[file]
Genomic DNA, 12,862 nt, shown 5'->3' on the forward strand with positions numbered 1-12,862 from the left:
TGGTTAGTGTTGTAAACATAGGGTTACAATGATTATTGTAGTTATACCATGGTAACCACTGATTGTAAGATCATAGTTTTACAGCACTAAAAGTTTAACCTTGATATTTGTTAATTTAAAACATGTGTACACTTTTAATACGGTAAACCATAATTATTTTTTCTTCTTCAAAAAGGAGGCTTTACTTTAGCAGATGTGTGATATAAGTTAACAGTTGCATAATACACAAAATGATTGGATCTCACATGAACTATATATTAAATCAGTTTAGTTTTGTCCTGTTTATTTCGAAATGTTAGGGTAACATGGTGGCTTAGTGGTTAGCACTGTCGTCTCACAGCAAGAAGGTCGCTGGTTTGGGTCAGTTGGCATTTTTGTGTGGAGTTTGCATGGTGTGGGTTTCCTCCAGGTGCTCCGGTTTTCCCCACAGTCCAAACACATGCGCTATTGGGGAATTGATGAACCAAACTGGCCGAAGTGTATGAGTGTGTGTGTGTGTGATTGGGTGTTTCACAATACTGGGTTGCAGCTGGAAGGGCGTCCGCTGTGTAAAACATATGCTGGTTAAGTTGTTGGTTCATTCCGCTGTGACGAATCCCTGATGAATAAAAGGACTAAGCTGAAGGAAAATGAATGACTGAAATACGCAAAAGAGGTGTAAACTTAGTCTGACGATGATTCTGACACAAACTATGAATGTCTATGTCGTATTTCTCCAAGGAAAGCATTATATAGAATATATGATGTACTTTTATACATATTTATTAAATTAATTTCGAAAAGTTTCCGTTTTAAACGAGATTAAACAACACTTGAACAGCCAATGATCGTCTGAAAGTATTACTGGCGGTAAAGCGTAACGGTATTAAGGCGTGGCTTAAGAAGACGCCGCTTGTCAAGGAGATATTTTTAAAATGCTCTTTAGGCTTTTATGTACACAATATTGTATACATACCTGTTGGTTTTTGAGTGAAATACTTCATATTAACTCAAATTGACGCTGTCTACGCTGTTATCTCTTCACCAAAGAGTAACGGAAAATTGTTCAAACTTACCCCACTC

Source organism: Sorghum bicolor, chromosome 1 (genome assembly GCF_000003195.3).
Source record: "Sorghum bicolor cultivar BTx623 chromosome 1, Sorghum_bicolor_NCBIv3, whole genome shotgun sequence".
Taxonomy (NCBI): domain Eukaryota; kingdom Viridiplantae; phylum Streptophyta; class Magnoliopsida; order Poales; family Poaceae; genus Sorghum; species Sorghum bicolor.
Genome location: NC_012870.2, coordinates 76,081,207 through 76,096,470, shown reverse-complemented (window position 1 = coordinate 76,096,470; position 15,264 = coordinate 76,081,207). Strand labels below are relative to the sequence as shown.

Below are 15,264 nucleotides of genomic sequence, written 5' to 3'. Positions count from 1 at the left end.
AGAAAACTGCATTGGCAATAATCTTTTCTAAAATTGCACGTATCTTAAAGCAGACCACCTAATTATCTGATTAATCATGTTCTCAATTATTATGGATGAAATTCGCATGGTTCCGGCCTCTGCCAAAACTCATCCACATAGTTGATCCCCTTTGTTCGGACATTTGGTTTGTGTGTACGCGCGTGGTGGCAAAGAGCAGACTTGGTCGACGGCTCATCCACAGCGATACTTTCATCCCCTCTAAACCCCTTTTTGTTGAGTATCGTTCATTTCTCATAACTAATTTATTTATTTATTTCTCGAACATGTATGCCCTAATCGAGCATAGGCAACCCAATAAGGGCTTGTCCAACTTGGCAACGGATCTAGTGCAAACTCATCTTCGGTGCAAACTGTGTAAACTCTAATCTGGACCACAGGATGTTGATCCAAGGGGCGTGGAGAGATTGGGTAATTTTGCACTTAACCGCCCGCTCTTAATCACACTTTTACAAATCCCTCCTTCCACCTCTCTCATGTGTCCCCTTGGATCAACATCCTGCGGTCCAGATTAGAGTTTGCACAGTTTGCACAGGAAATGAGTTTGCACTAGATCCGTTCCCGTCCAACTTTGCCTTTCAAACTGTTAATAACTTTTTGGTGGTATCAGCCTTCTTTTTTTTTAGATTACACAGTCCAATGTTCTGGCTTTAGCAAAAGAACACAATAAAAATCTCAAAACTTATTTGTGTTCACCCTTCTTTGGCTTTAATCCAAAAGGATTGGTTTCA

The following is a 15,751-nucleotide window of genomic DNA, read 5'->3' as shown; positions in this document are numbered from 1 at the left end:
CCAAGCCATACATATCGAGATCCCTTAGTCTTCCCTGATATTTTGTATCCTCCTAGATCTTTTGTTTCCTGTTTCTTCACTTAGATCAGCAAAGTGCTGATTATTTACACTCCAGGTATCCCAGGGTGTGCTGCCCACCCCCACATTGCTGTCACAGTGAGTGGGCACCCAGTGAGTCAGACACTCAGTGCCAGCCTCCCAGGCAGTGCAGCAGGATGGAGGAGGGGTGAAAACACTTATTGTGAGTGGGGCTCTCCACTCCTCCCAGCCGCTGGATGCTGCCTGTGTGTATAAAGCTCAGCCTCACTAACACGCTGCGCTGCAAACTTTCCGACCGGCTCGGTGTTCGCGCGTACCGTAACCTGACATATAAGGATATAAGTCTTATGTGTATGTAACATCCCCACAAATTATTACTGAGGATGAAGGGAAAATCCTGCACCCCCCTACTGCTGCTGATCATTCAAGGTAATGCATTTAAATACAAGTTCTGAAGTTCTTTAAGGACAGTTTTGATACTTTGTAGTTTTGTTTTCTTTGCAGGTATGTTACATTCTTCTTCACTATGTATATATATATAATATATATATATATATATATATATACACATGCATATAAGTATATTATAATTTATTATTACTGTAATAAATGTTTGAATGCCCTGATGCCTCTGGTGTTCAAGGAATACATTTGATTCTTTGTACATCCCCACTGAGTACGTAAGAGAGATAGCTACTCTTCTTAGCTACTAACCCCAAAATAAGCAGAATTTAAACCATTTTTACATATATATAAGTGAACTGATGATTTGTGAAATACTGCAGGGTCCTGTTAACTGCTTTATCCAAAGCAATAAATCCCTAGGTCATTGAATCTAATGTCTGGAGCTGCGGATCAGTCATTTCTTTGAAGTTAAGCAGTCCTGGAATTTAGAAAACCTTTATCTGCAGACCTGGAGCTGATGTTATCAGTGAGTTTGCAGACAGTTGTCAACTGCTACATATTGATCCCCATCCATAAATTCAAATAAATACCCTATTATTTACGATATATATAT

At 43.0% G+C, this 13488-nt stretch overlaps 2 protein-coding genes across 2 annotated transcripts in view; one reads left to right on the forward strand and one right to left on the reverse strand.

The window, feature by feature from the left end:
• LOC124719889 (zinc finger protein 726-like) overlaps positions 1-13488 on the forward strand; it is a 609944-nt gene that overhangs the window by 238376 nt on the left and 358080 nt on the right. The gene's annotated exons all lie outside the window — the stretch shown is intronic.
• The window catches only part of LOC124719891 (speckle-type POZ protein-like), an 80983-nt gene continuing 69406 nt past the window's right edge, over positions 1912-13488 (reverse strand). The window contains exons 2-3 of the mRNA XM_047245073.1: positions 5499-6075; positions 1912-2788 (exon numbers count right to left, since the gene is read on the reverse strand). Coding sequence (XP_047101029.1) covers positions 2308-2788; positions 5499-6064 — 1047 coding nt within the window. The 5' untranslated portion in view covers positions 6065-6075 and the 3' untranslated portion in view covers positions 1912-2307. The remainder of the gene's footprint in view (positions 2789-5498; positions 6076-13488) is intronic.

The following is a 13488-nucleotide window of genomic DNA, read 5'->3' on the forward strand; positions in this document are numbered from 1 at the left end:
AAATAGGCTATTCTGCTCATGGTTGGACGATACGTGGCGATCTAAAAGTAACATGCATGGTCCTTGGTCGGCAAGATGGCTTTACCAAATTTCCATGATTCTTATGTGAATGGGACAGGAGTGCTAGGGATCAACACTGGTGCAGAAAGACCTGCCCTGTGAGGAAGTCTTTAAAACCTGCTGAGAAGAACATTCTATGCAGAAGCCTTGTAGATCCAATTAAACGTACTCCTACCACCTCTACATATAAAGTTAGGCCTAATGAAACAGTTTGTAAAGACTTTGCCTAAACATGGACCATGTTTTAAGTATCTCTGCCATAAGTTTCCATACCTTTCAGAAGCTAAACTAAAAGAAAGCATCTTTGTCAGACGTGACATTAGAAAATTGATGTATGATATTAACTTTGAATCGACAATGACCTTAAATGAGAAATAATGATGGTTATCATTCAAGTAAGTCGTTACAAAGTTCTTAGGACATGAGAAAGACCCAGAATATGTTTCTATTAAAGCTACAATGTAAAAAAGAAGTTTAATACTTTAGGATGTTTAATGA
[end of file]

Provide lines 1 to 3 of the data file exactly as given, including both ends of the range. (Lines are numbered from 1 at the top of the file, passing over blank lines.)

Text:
Genomic DNA, 12,862 nt, shown 5'->3' on the forward strand with positions numbered 1-12,862 from the left:
TGGTTAGTGTTGTAAACATAGGGTTACAATGATTATTGTAGTTATACCATGGTAACCACTGATTGTAAGATCATAGTTTTACAGCACTAAAAGTTTAACCTTGATATTTGTTAATTTAAAACATGTGTACACTTTTAATACGGTAAACCATAATTATTTTTTCTTCTTCAAAAAGGAGGCTTTACTTTAGCAGATGTGTGATATAAGTTAACAGTTGCATAATACACAAAATGATTGGATCTCACATGAACTATATATTAAATCAGTTTAGTTTTGTCCTGTTTATTTCGAAATGTTAGGGTAACATGGTGGCTTAGTGGTTAGCACTGTCGTCTCACAGCAAGAAGGTCGCTGGTTTGGGTCAGTTGGCATTTTTGTGTGGAGTTTGCATGGTGTGGGTTTCCTCCAGGTGCTCCGGTTTTCCCCACAGTCCAAACACATGCGCTATTGGGGAATTGATGAACCAAACTGGCCGAAGTGTATGAGTGTGTGTGTGTGTGATTGGGTGTTTCACAATACTGGGTTGCAGCTGGAAGGGCGTCCGCTGTGTAAAACATATGCTGGTTAAGTTGTTGGTTCATTCCGCTGTGACGAATCCCTGATGAATAAAAGGACTAAGCTGAAGGAAAATGAATGACTGAAATACGCAAAAGAGGTGTAAACTTAGTCTGACGATGATTCTGACACAAACTATGAATGTCTATGTCGTATTTCTCCAAGGAAAGCATTATATAGAATATATGATGTACTTTTATACATATTTATTAAATTAATTTCGAAAAGTTTCCGTTTTAAACGAGATTAAACAACACTTGAACAGCCAATGATCGTCTGAAAGTATTACTGGCGGTAAAGCGTAACGGTATTAAGGCGTGGCTTAAGAAGACGCCGCTTGTCAAGGAGATATTTTTAAAATGCTCTTTAGGCTTTTATGTACACAATATTGTATACATACCTGTTGGTTTTTGAGTGAAATACTTCATATTAACTCAAATTGACGCTGTCTACGCTGTTATCTCTTCACCAAAGAGTAACGGAAAATTGTTCAAACTTACCCCACTC

Source organism: Sorghum bicolor, chromosome 1 (genome assembly GCF_000003195.3).